Drawing Lines: 8 Essential Pen and Ink Strokes to Master

Improving your pen and ink drawing is as simple as this: Learn to refine drawing lines.

In this post, we’ll introduce you to eight vital pen strokes to add to your pen and ink illustration repertoire. These simple methods of marking can be taken in a myriad of different directions, and combined to create unique, textural and lively artwork.

Mastering these eight pen strokes is like investing in a powerful set of tools for creating textures, tone and dimension. So grab your pen and paper, and let’s take a visual adventure, including how to create these different lines and how they can easily be applied to your next masterpiece.

Basic lines

Even lines of equal weight
Illustrations via CakeSpy

How to do it:

Nothing new here, but it’s worth reviewing. This is the most basic of markings: strong, clear, straight lines. Simply take pen to paper with moderate pressure, and you’ll be drawing lines of even weight.


The sky’s the limit! This is your baseline for creating shapes and forms of all sorts — for creating the “meat and potatoes” of a drawing. But this method can be taken to new heights with the pen strokes that follow.

Gentle grazing

Graze the pen over the paper to make delicate lines

How to do it:

Gently drag the pen in a back-and-forth motion across your paper, making light contact with the paper in a sketchy movement to “graze” an area with tone.


You can use this type of pen stroke to “color” an area with tone. Apply a variation of gentle pressures to create tonal variation in natural elements. It is also a nice pen stroke to use as a background for vignette illustrations.

Delicate dots

Dots are a great pen stroke for your illustrations

How to do it:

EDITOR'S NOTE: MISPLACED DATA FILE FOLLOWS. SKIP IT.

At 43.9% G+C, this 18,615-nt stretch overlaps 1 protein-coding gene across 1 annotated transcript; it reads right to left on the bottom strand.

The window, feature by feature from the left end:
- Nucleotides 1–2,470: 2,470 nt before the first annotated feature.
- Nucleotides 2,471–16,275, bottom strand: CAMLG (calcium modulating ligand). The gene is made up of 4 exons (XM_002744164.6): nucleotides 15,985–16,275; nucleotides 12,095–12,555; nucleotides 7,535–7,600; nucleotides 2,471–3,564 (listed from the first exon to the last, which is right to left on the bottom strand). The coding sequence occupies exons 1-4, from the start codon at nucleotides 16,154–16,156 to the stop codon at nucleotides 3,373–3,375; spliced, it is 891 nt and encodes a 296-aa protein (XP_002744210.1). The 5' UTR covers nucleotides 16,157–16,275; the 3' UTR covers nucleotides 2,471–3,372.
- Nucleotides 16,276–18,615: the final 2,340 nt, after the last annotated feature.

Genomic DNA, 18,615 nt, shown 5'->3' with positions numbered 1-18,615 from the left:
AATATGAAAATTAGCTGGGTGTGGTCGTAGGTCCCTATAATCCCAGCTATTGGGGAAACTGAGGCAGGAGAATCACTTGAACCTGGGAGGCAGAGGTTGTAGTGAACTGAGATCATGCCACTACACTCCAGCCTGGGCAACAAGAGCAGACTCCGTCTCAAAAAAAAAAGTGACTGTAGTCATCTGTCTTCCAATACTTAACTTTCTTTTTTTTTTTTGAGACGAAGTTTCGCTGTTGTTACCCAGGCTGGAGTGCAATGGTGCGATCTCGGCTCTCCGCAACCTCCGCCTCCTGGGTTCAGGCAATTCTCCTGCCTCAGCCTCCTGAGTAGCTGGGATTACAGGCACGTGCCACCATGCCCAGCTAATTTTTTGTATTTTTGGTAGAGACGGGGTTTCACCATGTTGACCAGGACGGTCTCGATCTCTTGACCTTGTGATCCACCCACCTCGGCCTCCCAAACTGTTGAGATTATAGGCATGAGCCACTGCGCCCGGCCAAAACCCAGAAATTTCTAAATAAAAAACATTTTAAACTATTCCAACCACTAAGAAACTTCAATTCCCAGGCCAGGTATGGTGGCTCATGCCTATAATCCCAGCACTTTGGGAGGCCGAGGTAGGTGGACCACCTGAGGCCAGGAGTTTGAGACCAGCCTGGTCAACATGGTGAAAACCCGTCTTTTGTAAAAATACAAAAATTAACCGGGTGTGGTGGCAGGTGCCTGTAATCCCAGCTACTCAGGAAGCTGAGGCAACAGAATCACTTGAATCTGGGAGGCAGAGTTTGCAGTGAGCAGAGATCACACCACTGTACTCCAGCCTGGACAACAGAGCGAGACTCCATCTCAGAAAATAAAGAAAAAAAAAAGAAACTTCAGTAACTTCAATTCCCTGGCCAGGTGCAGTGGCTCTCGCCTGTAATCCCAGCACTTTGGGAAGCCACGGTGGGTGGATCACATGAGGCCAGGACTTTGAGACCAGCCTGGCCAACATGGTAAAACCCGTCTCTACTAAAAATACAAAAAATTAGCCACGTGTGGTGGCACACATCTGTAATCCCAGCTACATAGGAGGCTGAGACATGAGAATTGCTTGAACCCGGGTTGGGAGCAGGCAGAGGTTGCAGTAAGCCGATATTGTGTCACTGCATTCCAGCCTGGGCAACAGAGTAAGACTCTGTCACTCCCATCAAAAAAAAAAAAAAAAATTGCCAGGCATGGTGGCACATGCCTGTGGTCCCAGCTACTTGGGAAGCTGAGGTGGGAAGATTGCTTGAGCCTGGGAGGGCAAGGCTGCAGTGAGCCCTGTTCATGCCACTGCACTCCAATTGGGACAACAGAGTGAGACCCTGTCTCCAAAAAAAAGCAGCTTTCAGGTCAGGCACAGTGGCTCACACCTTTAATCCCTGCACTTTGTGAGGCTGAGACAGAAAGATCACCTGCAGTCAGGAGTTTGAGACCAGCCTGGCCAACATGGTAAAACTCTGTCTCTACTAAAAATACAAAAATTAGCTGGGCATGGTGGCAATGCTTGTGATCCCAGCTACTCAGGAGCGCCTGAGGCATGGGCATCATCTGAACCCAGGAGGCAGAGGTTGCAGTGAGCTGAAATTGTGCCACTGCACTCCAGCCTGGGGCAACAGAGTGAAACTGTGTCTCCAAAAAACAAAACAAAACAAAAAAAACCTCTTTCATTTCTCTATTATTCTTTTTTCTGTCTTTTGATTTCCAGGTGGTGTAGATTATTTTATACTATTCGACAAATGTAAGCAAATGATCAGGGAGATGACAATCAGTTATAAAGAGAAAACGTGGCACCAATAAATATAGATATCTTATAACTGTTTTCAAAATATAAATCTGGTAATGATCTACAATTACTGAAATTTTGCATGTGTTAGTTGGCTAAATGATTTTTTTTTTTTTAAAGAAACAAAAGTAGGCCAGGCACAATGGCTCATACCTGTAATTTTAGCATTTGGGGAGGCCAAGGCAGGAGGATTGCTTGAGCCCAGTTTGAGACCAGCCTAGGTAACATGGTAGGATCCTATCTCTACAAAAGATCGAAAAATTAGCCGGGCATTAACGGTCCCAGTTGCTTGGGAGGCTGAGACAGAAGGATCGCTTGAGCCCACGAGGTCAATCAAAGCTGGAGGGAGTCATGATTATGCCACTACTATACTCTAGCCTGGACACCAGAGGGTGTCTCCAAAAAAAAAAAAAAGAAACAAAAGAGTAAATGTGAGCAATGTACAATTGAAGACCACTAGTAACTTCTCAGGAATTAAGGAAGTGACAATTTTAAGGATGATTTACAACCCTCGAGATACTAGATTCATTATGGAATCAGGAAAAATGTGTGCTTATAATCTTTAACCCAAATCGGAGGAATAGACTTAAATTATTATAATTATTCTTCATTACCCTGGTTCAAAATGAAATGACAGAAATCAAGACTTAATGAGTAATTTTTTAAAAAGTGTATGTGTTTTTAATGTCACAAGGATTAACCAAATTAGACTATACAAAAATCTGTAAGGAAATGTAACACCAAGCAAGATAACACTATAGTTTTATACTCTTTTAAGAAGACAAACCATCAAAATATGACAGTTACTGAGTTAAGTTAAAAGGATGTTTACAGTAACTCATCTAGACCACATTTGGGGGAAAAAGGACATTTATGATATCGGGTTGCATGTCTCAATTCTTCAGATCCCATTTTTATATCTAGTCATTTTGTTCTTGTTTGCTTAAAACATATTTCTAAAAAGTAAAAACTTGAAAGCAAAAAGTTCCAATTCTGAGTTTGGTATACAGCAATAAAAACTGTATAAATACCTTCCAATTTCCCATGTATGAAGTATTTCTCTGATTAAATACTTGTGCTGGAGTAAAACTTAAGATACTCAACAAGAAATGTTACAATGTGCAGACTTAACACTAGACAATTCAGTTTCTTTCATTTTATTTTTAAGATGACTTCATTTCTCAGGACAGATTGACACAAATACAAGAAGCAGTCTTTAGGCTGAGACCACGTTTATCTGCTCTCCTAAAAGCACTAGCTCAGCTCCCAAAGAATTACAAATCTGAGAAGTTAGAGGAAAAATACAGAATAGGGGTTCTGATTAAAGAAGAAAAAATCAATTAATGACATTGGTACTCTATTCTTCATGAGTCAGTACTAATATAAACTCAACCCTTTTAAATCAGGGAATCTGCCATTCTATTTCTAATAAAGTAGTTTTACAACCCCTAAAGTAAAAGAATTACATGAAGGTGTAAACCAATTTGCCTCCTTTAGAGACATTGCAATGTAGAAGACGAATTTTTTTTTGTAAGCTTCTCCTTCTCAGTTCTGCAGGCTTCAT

Create clusters of dots within an image to bring emphasis to delicate points in the composition.


These stippled lines will add a dainty feel to desired elements of your pen and ink piece. The twinkling lights of a bridge, the sparkle of a necklace or tiara, or even the trail of a shooting star could be rendered with the assistance of stippled pen strokes.

Feathery flicks

Flicked feathery lines

How to do it:

Using light pressure, create flicks on the paper using your pen. Lift the pen between flicks to add a feathery feel.


Natural elements, such as grass or flowers, are well suited to this method. Delicate flicks with a lot of negative space can also be used to create a “fuzzy” type of texture, such as on a feather boa or a sweet stuffed animal.

Crazy lines

Simple illustrations using uneven flicking lines

How to do it:

Using irregular pressure, create flicks on the paper; do not lift the pen between marks.


This texture-rich pen stroke can be used to create clusters of greenery or plants, an artful hairdo, or to create backgrounds for images.

Crisscross lines

Cross hatched lines

How to do it:

Applying gentle pressure, draw thin, delicate lines in one direction, and then reverse and draw the mirror image right on top, so that you have a patchwork of cross-hatched lines.


Use this pen stroke to create deep, textured shadows, or to create textures such as fences. It’s also the pen stroke to use when creating fishnet stockings.

On-off lines

On-off lines create texture

How to do it:

Using a fairly light pressure, lift the pen off of the surface of the paper in irregular intervals as you draw. This will create an irregular line quality with small gaps between the line.


This irregular line quality adds a lot of movement to a piece, so it’s a fantastic marking to use when creating a water texture. Since the line is also rather delicate, it can also be used to render background items in a composition so that they will not “compete” with the key components of the illustration.

Uneven pressure lines

Uneven pressure lines for variation

How to do it:

The method is somewhat similar to the on-off lines, but with an important difference: The pen doesn’t leave the paper. This way, you create the difference in line quality by applying strong and light pressure intermittently, lending a subtle variation to the lines in your image.


Use this method whenever you want to add subtle dimension and texture to a piece. For instance, using varying pressures can add movement and visual intrigue to a scene of people on a line. It can also be used to create strands of hair, grains of wood or naturalistic scenes.

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